The Happy Mondays / The Farm - London Brixton Academy - 25/3/05

31 Mar 2005

shameless retrospective evening to the e-d up days of the hacienda. only held in south london. still, at least the ticket-touts had drugs.

Billed as '48-Hour Party People' this weekender return was always going to be messy - and not just because of past, shamelessly shambolic performances by Shaun Ryder's touring circus, aka Happy Mondays, but the coached-in Madchester crowd were going to be hell-bent on trying to re-live those Hacienda days. The omens were not looking good. Although, we were slightly relieved that we hadn't secured tickets for Saturday night's performance with the tribute band 'The Clone Roses' in support.

Happy Mondays

On our way to the venue we are greeted by the familiar questions from the ticket-touts: 'Anybody want tickets or pills?' Thankfully we declined both. With memories of The Farm's anthemic 'All Together Now' and the Mondays' glorious 'Step On', we bounce into the venue.

Tonight's gig was presented by Xfm DJ Shaun Keavney, and with guest DJs Clint Boon (ex-Inspiral Carpets) and the legendary 'Sir Arthur Baker', it had the potential of redeeming itself - once you forgot that you were surrounded by carpet-fitters in narcosis t-shirts. The Mondays' support act The Farm provided some tasty songs. The favourites 'Groovy Train' and, erm, 'All Together Now' sway us - although the latter did naggingly remind us of what it would be like to attend the Labour Party Conference, circa 1997 dancing with Prescott and Mandie. Shiver.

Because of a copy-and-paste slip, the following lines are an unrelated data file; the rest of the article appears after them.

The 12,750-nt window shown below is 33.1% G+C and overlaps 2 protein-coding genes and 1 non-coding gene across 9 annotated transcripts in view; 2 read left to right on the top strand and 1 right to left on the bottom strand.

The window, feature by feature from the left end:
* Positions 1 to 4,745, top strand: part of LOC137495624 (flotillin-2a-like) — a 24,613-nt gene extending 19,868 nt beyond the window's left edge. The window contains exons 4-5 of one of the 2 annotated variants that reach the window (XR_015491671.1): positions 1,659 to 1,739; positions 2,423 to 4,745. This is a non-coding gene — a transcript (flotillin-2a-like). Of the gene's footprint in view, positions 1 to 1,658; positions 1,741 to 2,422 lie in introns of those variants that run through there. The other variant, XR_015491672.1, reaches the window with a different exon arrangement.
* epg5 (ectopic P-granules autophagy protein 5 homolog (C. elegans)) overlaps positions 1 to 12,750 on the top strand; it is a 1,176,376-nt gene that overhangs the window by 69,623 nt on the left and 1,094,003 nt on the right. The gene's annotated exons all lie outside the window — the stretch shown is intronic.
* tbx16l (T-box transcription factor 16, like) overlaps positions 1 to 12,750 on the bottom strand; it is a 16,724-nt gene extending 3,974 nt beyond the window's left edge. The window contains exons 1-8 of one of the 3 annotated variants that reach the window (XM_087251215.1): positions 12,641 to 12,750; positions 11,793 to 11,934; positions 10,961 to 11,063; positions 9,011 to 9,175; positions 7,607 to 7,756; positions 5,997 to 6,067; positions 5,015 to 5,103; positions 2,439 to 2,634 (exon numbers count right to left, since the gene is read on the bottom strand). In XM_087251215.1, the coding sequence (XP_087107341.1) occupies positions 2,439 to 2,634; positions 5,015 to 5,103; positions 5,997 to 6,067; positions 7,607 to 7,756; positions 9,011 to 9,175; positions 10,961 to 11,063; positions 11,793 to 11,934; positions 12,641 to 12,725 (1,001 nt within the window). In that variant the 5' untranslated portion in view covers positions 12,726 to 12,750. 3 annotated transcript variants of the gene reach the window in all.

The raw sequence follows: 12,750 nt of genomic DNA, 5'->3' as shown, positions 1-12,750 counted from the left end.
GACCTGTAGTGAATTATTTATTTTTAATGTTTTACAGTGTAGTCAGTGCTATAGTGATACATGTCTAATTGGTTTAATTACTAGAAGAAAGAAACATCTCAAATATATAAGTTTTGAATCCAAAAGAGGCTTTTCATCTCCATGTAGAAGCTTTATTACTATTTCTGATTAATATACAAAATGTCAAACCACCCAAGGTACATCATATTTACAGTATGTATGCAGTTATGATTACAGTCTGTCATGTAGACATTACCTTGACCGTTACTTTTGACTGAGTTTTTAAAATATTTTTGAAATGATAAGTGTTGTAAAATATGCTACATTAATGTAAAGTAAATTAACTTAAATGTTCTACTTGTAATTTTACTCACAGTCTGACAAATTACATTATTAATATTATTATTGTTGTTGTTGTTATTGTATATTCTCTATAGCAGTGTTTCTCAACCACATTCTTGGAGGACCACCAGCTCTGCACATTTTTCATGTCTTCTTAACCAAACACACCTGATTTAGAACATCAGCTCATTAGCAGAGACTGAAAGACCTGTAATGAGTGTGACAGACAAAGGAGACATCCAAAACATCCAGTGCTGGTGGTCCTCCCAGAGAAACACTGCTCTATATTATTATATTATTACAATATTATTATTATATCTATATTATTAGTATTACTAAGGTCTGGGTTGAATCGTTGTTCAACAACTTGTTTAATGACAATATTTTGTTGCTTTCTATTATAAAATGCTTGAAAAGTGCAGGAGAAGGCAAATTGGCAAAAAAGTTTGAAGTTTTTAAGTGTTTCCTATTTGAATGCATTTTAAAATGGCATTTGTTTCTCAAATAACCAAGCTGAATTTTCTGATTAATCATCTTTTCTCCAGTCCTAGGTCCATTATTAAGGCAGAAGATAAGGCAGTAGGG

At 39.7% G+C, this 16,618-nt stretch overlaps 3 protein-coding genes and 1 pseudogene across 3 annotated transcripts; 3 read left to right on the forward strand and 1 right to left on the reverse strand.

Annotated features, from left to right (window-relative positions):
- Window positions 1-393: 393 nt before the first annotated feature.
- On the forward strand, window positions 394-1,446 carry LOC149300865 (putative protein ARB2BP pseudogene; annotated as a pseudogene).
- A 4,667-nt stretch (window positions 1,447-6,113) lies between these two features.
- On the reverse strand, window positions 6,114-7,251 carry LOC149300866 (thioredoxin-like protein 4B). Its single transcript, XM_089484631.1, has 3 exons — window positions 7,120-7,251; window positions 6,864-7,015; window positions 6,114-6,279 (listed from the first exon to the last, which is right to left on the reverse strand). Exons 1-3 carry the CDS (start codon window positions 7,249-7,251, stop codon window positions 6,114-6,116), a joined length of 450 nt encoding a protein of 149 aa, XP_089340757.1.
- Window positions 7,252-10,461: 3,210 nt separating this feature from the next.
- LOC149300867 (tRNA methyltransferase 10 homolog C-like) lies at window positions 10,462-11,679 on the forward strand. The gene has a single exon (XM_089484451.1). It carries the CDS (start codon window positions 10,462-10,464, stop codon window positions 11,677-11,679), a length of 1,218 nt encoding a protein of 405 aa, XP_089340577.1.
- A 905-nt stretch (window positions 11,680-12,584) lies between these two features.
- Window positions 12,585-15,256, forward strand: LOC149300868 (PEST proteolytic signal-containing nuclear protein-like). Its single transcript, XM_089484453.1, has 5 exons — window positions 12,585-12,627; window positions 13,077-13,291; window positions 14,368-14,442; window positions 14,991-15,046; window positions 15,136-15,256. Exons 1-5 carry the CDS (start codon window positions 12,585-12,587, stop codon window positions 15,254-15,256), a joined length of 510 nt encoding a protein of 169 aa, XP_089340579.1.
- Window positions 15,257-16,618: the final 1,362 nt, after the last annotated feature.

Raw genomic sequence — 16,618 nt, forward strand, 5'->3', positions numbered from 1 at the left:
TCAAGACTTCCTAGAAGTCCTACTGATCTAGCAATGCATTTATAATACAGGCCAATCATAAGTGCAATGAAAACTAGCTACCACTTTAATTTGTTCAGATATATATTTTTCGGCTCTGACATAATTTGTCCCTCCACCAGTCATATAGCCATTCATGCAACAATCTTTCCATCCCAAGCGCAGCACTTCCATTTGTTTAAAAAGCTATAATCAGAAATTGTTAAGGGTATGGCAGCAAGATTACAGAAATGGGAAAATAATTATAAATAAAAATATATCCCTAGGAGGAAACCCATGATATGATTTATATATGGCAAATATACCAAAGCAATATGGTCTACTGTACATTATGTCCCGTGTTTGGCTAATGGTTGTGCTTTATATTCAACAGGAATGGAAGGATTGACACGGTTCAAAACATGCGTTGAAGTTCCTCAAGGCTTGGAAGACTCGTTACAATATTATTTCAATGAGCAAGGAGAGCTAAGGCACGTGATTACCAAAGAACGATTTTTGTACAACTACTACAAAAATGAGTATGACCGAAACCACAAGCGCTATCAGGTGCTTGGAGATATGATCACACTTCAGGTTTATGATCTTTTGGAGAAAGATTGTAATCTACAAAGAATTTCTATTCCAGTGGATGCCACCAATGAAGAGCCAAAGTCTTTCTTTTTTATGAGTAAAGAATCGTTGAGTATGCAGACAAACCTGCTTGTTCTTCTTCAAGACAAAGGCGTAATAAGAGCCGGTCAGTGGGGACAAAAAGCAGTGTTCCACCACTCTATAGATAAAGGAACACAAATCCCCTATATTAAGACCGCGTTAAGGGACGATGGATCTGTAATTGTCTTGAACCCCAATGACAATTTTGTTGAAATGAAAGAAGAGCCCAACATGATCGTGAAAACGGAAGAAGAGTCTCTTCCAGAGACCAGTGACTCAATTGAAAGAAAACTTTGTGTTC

But, God bless Bez, the post-acid crazed dancer from the Happy Mondays and winner 'Celebrity Big Brother'. Bez on cue, grooved onstage a little after 9:30pm with the rest of the band, donning a t-shirt with the sloganeering 'Drop Acid Not Bombs' and wielding a very fetching pair of yellow maracas. Bez is a man who has based his entire career on his maracas-playing and dancing on the spot, as if his life depended it. He didn't disappoint this evening; neither did the fabulous funky support who injected life into, especially, the opening 'Kinky Afro' and the finale '24-Hour Party People'.

The low-point had to be Shaun Ryder's 'singing' to 'Hallelujah' in which people with a nervous disposition exited with/on speed to the bar area. Mr Ryder - whose neck seemed to have disappeared into his shoulders - is living proof that excessive drug-taking and drinking does do considerably damage to the old vocal chords.

One can only imagine how glorious the Madchester scene was in its heyday. Tonight tried damned-hard to find that spirit. All that remained for the 48-Hour Party People in attendance was to go to the after-show party with special guest Mani, of course. We hardly had a choice, did we?

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